"Energy is undeniably one of the most important requirements for development. It is in fact a development enabler upon which rely different industries and social services. Unfortunately, around 16 million Filipinos are energy poor.
The continuously increasing price of electricity is another issue that the Filipino people have to contend with. To date, the Philippines has the highest electricity rate in Asia. With the country largely dependent on imported oils, it is imperative that other energy sources be looked into.
Renewable energy is finding its way to the center of the debates on sustained, efficient and clean energy sources. The Energiewende framework of Germany which defines the country’s transition to renewable energy demonstrates how the convergence of policies, technologies, resources and citizen participation can transform the course of how energy is harnessed and utilized.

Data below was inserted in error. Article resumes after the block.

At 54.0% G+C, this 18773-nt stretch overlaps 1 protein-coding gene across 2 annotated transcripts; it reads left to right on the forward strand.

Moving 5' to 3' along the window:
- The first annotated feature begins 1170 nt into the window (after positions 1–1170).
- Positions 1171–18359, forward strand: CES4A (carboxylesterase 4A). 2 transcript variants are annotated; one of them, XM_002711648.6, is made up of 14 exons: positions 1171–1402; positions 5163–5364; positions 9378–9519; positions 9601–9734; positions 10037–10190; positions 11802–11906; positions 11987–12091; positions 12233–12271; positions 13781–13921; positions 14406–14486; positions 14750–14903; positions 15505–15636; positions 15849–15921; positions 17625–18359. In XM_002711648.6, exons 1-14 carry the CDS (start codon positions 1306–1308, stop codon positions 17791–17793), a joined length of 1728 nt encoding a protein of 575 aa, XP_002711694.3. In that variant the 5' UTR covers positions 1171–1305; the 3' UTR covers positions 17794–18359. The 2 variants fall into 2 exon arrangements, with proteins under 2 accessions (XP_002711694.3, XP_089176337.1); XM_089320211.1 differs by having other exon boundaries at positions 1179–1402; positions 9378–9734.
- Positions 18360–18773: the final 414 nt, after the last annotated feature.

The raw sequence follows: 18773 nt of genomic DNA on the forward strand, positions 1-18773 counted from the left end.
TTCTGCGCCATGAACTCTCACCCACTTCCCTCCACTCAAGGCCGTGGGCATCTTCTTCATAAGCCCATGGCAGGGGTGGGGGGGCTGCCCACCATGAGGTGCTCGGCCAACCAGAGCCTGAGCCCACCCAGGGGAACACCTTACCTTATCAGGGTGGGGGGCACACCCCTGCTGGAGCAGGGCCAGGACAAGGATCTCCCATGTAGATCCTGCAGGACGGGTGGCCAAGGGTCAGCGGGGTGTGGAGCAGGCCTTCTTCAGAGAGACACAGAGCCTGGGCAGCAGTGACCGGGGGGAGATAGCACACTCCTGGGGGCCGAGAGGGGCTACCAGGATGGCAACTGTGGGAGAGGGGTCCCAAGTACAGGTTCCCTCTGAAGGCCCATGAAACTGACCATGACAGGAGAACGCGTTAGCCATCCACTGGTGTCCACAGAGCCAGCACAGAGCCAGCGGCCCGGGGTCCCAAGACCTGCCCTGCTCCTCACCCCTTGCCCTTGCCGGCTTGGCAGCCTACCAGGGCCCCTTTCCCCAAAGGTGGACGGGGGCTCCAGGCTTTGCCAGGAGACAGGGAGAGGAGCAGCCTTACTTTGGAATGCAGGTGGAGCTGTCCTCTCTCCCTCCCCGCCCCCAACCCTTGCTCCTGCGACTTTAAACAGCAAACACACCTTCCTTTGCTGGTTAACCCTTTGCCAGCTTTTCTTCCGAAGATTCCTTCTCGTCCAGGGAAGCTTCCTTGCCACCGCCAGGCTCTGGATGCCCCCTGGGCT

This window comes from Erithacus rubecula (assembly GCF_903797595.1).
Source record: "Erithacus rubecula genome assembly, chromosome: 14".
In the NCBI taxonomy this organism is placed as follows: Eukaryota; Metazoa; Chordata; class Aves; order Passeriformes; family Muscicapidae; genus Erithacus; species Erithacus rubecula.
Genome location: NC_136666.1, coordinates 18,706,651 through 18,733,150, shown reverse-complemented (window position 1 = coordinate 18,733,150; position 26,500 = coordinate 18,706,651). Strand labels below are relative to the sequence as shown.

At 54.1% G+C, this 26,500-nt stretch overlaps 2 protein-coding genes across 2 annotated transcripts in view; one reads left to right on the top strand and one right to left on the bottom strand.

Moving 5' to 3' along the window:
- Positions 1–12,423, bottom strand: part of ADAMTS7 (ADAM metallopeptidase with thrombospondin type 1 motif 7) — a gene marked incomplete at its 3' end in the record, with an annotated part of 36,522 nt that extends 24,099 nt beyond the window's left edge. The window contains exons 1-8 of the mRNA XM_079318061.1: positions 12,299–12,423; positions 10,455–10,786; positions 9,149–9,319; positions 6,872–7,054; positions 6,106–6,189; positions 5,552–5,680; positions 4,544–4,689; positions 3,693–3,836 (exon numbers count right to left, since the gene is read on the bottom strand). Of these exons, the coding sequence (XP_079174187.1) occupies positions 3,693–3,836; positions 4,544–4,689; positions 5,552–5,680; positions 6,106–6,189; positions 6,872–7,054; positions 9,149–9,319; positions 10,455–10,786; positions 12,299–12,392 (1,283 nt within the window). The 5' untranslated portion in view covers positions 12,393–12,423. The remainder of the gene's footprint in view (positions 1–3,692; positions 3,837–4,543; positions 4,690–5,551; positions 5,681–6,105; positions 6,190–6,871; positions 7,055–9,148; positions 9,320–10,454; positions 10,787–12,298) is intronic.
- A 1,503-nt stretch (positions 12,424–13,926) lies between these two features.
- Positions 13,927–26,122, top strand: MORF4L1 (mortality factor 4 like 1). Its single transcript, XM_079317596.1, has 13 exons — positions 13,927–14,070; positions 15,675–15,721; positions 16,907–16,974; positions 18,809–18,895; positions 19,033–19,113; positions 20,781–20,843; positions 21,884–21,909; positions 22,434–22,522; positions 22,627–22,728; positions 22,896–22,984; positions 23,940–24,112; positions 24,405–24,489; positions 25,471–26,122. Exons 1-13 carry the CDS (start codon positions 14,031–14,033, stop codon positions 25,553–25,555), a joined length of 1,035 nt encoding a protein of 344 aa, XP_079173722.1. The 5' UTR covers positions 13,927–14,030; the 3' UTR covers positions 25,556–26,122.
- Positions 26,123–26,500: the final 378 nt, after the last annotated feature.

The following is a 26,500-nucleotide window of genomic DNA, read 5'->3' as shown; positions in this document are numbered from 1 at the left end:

The Philippines boasts of much renewable energy potentials. At present, 30% of Philippine energy comes from renewable sources as the country is the second largest generator of geothermal energy in the world and the first to invest in large-scale solar and wind technologies in Southeast Asia. Harnessing and development of this abundance may yet help break the chains from imported oil dependency and lead the country to a more sustained growth. This area of the energy industry still has much to be optimized.